Jacob Straley’s Civil War records show that he joined Co. K, 2 Reg’t Colorado Cavalry on October 9, 1862 for three years at Leavenworth KS.  Be was mustered out on Sept. 23, 1865 at Ft. Leavenworth.  Notations in the records in 1863, 1864, and 1865 state that he was on extra or daily duty as a cook or baker.  It has always been known that the Straley women were good cooks. Perhaps Jacob had a flare for cooking also.

It is not known when Mary Elizabeth returned to Ohio with her little son Clinton. Lizzie was born in 1864, a year before Jacob was discharged from the service.  It is possible Mary Elizabeth returned to Ohio after she learned she was pregnant with Lizzie.  Jacob returned to Fayette County after his discharge and he and Mary remained there until 1876. Three more children, William Eiollis, Della, and Chloe, were born to them.

We do not know what motivated them to decide to move to Jackson Township, Van Wert County, Ohio in 1876.  Jackson Township had been organized twenty years earlier, but it was still relatively undeveloped.  Perhaps the challenge of clearing the land and forging a new life for themselves and their family appealed to them.  In 1877 the family was completed with the birth of a daughter Florence.

Jacob was a farmer, but he was also a carpenter and contractor.  When several of the frame and log schoolhouses in the township were replaced by brick structures, Jacob was enlisted to build the new buildings.

Several years ago I had the opportunity to abstract the old trustee’s records, Civil Court Dockets of the Justice of the Peace, and the Jackson Twp. School records.  Many of the entries gave one a glimpse of what life was like in those early days of the township.  Money was a very scarce item and borrowing five dollars from one’s neighbor to tide the family over a lean period was a common occurrence.  It often took five years or so to repay a small loan.  Since this was before the Savings and Loan era, these loans and other items of indebtedness were handled through the Township’s Civil Court Docket if there was a default in repayment.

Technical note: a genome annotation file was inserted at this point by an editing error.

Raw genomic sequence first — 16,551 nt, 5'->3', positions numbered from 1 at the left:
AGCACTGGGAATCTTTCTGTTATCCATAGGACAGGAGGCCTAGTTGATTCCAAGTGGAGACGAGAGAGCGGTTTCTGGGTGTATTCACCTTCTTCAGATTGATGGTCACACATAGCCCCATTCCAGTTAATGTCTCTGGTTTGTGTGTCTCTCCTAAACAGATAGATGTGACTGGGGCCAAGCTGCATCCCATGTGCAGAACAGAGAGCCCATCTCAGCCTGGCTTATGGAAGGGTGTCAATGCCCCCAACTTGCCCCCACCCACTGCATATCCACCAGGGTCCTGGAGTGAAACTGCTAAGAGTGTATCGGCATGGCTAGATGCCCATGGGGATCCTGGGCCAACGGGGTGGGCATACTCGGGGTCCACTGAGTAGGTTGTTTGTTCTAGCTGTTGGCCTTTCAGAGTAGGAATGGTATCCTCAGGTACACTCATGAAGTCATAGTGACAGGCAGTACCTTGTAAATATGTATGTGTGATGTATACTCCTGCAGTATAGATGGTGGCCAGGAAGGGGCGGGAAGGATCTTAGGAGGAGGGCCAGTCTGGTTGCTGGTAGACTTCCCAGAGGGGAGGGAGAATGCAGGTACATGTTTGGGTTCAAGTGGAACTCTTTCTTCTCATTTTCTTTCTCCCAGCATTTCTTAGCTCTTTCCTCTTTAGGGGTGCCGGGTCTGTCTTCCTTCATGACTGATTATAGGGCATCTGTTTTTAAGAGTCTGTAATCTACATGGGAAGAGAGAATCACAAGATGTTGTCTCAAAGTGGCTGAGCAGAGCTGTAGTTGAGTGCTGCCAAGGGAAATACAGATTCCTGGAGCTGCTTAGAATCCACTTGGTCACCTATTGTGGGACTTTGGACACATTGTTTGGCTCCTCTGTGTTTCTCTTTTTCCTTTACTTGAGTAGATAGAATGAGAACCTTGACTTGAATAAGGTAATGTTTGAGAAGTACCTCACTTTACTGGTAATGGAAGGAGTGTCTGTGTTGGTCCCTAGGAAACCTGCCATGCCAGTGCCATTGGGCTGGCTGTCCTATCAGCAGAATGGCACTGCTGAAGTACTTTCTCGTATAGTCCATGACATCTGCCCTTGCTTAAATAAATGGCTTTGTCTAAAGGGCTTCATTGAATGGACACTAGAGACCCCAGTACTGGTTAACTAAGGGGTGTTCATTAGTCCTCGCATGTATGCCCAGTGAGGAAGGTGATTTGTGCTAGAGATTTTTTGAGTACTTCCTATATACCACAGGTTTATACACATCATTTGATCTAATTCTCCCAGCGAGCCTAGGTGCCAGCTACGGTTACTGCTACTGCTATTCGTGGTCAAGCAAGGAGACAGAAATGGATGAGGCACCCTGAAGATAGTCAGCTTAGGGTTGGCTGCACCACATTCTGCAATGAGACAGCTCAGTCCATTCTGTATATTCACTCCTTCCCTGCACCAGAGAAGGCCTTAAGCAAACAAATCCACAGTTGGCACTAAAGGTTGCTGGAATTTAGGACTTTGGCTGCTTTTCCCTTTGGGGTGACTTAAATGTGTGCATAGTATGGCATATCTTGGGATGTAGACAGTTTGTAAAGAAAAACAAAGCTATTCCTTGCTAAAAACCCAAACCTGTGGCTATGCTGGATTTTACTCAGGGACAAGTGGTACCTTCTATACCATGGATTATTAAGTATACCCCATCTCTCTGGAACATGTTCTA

Two interesting entries give some insight into the quality of life Jacob and Mary sought for their children. Sometime before 1883 they purchased a sewing machine on time for d 38.00.  Times being lean it took some nudging on the part of the plaintiff, The White Sewing Machine Company, to recover the purchase price, but on August 26, 1885 they paid their debt in full.  In a family with four daughters, can’t you just imagine what a valued piece of equipment the sewing machine would have been. My grandmother, Della Wales Straley Adam, was an expert seamstress and sewing was an important part of her life.  I’m sure this skill was shared by her sisters.

The other item Jacob and Mary bought that threw them into financial difficulty was a parlor organ.  It was purchased from D. S. Johnston and Co. on Nov. 8, 1884. They tried to pay off the debt in small installments, but that did not satisfy the company so on Nov. 13, 1886 the organ was offered at public auction to the highest bidder. Either from lack of funds or from loyalty to their neighbors, there were no bidders and the organ remained in Jacob and Mary’s possession until they were able to pay in full the final indebtedness of $55.18 in February 1888.  This may have seemed a frivolous purchase when money was so scarce, but think of the wonderful times the family had singing around that organ. Both the boys and the girls learned to appreciate music because of the willingness of Jacob and Mary to dare to take a chance.  What a wonderful legacy we share.  Hurrah for Jacob and Mary!

In THE STRALEY REUNION-1933 booklet written by Wilbur Straley, there is a history of the Straley Family after their move from Fayette County to Van Wert County.  That booklet has been reprinted in full on pp. 23-30.  Joan Stripe found a copy in Ethel Houston Stripe’s belongings and graciously made a copy for me.  Wilbur has given a vivid account of life in those early days.